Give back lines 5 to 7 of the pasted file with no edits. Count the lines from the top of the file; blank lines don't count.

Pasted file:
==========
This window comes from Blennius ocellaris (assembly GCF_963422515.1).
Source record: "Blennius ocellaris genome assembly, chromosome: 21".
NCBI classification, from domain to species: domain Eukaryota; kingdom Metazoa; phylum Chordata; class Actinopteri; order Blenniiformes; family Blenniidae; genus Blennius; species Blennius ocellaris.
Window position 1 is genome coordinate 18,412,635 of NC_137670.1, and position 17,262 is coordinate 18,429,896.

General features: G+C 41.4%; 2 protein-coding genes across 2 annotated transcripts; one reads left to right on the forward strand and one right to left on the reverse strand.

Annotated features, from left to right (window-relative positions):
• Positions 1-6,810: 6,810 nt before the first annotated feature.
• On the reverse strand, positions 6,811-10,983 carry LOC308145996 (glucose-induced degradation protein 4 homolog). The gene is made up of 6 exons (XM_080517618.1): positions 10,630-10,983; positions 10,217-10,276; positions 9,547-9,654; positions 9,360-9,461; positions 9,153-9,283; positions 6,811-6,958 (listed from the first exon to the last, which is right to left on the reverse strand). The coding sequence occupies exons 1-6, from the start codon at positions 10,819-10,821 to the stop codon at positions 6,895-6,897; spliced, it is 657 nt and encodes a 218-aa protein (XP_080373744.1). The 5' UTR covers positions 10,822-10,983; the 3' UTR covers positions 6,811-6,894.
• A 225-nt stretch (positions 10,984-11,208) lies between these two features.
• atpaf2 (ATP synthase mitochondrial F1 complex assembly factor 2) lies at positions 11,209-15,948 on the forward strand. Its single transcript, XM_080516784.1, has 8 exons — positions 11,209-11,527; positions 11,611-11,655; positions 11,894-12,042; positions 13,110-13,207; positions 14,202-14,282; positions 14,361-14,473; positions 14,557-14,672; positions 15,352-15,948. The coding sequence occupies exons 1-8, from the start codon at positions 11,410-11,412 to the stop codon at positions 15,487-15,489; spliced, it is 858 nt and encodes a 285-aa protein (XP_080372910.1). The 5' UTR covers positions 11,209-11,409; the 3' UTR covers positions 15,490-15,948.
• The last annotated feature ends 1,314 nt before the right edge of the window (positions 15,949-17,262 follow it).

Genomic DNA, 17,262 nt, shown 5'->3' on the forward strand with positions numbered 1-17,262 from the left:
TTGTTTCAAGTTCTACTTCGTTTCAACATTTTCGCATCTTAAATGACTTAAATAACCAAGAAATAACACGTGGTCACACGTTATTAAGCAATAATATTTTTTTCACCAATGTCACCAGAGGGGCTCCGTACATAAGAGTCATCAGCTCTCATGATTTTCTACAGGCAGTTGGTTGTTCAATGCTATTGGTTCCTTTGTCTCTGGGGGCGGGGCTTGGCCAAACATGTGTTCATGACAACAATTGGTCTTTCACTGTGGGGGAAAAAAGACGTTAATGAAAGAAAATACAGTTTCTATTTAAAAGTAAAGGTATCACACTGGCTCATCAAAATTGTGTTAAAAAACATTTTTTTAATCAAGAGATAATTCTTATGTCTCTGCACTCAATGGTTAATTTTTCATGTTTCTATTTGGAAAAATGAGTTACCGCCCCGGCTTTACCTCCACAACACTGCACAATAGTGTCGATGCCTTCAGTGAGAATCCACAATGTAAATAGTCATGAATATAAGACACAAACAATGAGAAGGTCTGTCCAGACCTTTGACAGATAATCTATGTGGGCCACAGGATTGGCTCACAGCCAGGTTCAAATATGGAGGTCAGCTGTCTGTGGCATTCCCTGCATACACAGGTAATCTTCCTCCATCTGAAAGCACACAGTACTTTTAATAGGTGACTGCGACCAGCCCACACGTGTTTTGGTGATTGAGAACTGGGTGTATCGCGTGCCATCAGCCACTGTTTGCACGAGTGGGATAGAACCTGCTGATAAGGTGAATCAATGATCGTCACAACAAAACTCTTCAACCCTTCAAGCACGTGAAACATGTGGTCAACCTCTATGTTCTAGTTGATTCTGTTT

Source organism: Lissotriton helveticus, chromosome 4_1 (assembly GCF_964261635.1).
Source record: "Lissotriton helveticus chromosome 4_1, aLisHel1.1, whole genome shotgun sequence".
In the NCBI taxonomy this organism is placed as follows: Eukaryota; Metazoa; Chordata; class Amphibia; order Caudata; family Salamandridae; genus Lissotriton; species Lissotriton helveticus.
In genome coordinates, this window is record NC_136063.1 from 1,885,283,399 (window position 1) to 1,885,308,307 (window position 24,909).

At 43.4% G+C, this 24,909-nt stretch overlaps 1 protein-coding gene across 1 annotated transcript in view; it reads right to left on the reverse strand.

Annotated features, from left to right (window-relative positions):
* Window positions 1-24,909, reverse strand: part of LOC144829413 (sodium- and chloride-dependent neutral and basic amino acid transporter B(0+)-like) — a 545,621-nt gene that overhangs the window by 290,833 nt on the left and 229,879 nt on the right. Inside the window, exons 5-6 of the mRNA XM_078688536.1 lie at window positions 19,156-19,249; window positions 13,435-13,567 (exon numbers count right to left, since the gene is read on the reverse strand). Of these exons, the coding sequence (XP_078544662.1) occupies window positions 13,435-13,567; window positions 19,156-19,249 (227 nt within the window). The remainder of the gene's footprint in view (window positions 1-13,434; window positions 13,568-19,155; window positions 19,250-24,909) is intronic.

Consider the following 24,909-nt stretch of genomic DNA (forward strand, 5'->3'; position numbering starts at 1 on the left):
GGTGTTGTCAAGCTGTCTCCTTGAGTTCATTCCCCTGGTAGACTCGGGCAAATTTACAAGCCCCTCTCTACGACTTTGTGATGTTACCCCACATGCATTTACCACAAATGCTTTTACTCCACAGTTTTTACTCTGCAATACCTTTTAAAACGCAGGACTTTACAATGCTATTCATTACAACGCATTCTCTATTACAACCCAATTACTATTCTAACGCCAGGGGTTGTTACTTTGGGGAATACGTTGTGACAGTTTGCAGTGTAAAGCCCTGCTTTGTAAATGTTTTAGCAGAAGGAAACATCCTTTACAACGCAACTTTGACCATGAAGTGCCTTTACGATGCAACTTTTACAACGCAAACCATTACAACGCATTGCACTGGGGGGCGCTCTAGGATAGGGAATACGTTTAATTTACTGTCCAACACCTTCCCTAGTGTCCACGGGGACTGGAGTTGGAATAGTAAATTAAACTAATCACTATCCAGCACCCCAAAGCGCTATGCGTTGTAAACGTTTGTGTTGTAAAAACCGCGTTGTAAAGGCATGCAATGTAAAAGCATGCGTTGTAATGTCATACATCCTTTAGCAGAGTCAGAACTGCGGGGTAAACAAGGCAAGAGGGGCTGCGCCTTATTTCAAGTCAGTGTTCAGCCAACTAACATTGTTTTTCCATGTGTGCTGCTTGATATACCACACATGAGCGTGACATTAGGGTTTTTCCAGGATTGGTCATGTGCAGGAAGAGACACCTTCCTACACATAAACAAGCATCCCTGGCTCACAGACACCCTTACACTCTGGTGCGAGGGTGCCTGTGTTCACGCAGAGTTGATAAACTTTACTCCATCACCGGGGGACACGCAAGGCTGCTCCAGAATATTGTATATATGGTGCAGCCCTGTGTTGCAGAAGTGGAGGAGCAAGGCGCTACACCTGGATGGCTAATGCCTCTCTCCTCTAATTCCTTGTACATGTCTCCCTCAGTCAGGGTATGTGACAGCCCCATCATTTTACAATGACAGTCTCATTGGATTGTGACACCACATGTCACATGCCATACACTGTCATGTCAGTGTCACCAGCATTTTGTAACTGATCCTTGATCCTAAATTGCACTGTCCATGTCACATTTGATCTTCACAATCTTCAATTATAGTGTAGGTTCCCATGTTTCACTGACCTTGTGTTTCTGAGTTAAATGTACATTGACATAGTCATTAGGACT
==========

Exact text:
General features: G+C 41.4%; 2 protein-coding genes across 2 annotated transcripts; one reads left to right on the forward strand and one right to left on the reverse strand.

Annotated features, from left to right (window-relative positions):
• Positions 1-6,810: 6,810 nt before the first annotated feature.